WASHINGTON — The United States is sending more than 3.5 million doses of the two-shot Pfizer vaccine to Nigeria, Africa’s most populous nation, a White House official told VOA on Tuesday.
“We are sharing these doses not to secure favors or extract concessions,” the official said. “Our vaccines do not come with strings attached. We are doing this with the singular objective of saving lives.”
The 3,577,860 doses, which the White House said began shipping to Nigeria on Tuesday, follows a July donation of 4 million doses of the two-shot Moderna vaccine. The donation was processed through COVAX, the global vaccine-sharing initiative.
Nigeria has reported at least 2,747 deaths from the virus and some 208,000 confirmed cases, according to the World Health Organization. However, medical officials in Africa and overseas have expressed concern that the African continent’s true COVID-19 situation has been underdiagnosed and underreported.
On the continent, South Africa remains at the epicenter, with at least 88,317 deaths counted by WHO, and more than 2.9 million confirmed cases of COVID-19, the disease caused by the highly contagious coronavirus.
With more than 206 million people, Nigeria is a lower middle-income country, according to World Bank data. Nigeria has also accepted donations of vaccines from Russia, plus donations of diagnostic and treatment equipment, and test kits from China and South Korea, its Ministry of Health said.
As of this month, just over 7.2 million vaccine doses have been administered, according to WHO. That’s a far cry from the goal shared by Nigerian authorities to vaccinate 40% of its population — about 80 million people — by the end of 2021.
The nation appears to be emerging from a third viral wave, with a height of about 5,000 daily reported cases. The second wave, the nation’s worst, peaked in January, with nearly 12,000 new cases reported in one day, according to WHO data.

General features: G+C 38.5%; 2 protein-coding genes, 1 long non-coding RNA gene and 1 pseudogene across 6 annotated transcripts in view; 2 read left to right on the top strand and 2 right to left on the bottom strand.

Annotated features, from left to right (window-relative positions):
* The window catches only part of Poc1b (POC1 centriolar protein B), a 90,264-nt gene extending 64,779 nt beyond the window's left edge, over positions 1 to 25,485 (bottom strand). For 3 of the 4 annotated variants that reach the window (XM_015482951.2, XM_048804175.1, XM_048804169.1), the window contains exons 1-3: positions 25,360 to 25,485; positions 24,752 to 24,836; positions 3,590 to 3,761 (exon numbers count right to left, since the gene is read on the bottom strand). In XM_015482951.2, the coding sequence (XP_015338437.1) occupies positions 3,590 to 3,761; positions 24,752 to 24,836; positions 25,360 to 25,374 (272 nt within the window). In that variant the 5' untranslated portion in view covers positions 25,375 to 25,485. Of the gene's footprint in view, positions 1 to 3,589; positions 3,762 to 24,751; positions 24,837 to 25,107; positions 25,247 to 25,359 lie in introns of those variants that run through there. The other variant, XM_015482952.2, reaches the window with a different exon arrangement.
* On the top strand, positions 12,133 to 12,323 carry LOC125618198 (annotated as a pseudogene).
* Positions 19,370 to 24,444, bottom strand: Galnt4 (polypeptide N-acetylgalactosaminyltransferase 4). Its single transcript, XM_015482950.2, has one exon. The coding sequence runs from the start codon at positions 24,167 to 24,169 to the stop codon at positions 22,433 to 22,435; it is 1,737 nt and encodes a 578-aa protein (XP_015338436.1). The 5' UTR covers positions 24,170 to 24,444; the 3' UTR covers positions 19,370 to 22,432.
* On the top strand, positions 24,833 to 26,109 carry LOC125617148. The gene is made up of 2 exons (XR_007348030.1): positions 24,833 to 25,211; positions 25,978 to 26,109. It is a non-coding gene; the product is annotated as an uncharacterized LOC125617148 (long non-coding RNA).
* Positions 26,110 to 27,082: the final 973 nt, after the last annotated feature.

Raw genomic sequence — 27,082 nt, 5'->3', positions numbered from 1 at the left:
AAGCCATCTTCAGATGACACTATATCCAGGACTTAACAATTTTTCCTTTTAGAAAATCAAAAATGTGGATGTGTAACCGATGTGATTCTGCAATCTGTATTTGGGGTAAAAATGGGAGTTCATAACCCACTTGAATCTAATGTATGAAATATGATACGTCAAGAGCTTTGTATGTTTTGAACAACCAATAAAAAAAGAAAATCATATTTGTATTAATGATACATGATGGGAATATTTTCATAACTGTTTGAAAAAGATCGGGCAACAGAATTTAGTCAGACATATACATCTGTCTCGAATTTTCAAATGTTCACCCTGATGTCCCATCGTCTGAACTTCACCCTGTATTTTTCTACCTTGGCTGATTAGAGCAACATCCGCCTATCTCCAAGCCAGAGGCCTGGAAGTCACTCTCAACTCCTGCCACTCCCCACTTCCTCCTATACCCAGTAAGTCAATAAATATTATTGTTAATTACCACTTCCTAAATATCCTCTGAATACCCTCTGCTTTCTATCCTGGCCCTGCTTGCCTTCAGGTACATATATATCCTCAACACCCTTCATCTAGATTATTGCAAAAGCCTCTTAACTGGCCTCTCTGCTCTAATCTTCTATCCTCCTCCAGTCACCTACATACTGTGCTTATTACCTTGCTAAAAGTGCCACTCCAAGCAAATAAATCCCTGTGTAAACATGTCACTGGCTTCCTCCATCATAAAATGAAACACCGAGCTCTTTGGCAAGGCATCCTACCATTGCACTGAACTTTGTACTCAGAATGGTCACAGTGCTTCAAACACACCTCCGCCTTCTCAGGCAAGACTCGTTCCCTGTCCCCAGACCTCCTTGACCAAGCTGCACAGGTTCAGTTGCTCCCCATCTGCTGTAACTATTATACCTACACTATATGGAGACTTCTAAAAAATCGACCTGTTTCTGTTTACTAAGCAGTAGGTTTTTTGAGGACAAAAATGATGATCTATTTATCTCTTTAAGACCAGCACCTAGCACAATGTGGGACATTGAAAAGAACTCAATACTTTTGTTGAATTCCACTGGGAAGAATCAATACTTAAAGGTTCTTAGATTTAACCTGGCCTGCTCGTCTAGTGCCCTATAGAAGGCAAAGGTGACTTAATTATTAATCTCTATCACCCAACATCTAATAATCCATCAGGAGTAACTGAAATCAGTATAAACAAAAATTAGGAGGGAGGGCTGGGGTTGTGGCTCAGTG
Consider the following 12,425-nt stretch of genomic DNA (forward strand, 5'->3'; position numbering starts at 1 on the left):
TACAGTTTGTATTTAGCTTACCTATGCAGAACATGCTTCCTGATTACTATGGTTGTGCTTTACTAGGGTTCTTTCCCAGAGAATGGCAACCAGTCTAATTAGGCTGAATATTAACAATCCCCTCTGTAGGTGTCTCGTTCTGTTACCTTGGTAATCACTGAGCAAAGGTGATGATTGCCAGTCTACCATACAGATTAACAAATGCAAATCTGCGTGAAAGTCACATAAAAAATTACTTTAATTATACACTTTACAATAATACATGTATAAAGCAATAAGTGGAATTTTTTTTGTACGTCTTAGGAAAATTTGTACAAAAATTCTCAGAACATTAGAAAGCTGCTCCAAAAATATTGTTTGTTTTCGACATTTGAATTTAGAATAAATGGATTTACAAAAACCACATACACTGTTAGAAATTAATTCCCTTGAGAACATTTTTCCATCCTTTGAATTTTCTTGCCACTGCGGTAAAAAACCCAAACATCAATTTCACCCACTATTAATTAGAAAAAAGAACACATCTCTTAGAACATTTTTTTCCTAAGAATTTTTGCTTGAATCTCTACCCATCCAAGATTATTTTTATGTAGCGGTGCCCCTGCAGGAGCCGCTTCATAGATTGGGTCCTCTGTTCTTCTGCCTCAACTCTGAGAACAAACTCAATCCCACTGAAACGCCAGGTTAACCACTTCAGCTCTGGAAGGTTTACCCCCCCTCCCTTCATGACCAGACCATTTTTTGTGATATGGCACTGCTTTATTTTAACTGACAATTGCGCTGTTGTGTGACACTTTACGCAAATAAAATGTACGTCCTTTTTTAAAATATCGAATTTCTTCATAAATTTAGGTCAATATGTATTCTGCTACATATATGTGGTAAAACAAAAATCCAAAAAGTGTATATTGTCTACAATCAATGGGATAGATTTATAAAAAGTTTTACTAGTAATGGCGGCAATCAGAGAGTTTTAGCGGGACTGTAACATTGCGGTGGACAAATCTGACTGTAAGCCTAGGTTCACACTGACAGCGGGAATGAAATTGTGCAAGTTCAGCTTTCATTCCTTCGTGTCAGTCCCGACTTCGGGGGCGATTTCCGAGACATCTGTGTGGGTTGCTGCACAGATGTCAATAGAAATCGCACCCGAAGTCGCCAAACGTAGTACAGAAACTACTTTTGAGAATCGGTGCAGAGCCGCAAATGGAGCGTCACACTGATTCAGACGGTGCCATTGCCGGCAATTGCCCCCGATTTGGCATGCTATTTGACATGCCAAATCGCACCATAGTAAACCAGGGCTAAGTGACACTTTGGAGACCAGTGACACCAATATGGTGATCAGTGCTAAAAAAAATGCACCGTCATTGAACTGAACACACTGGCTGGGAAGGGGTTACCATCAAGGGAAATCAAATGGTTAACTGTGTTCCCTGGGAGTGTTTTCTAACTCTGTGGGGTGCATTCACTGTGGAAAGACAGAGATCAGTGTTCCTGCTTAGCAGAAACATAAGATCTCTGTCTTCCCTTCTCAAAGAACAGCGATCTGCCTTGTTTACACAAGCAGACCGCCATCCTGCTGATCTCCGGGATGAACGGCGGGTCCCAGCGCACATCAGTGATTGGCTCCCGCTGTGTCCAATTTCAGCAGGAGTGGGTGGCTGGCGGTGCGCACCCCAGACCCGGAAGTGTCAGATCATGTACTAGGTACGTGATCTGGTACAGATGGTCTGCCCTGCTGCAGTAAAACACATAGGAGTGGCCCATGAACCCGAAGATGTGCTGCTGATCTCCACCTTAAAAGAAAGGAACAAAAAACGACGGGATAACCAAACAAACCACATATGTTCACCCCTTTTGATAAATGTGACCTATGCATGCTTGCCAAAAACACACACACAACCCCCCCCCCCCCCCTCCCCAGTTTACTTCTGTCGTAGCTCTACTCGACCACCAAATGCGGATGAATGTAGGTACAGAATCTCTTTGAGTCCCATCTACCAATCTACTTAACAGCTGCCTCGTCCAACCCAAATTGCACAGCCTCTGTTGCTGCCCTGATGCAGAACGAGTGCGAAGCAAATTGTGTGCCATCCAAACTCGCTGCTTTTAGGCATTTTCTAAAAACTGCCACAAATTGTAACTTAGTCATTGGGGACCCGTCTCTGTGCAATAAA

In September, U.S. President Joe Biden announced the U.S. would donate 500 million additional doses of the Pfizer vaccine to low-income and lower-middle-income countries. In all, the United States has now pledged 1.1 billion doses.
But aid groups say this is not enough, coming from the world’s wealthiest nation.
“Despite its claim to be a global leader on COVID-19, the U.S. is hoarding nearly 500 million excess COVID-19 vaccine doses — more than any other country,” said Dr. Carrie Teicher, director of programs at Doctors Without Borders’ U.S. branch. “It’s reckless and dangerous for the U.S. and other high-income countries to be sitting on excessive stocks of COVID-19 vaccines while others — including in many places where MSF (Doctors Without Borders) is battling surges of COVID-19 — are desperate to provide their most vulnerable people with even their first dose.”
U.S. officials have been criticized for urging booster shots for vulnerable Americans while vaccination rates are low in the developing world. The White House casts the controversy over booster shots as a false choice, claiming the U.S. can help vaccinate the world while also protecting Americans.
According to projections by the Oxford University COVID-19 database Our World in Data, only one nation in sub-Saharan Africa — the tiny enclave nation of Lesotho — is on track to meet the target of inoculating 40% of its population with at least one dose of the vaccine by the end of 2021.
Patsy Widakuswara contributed to this report.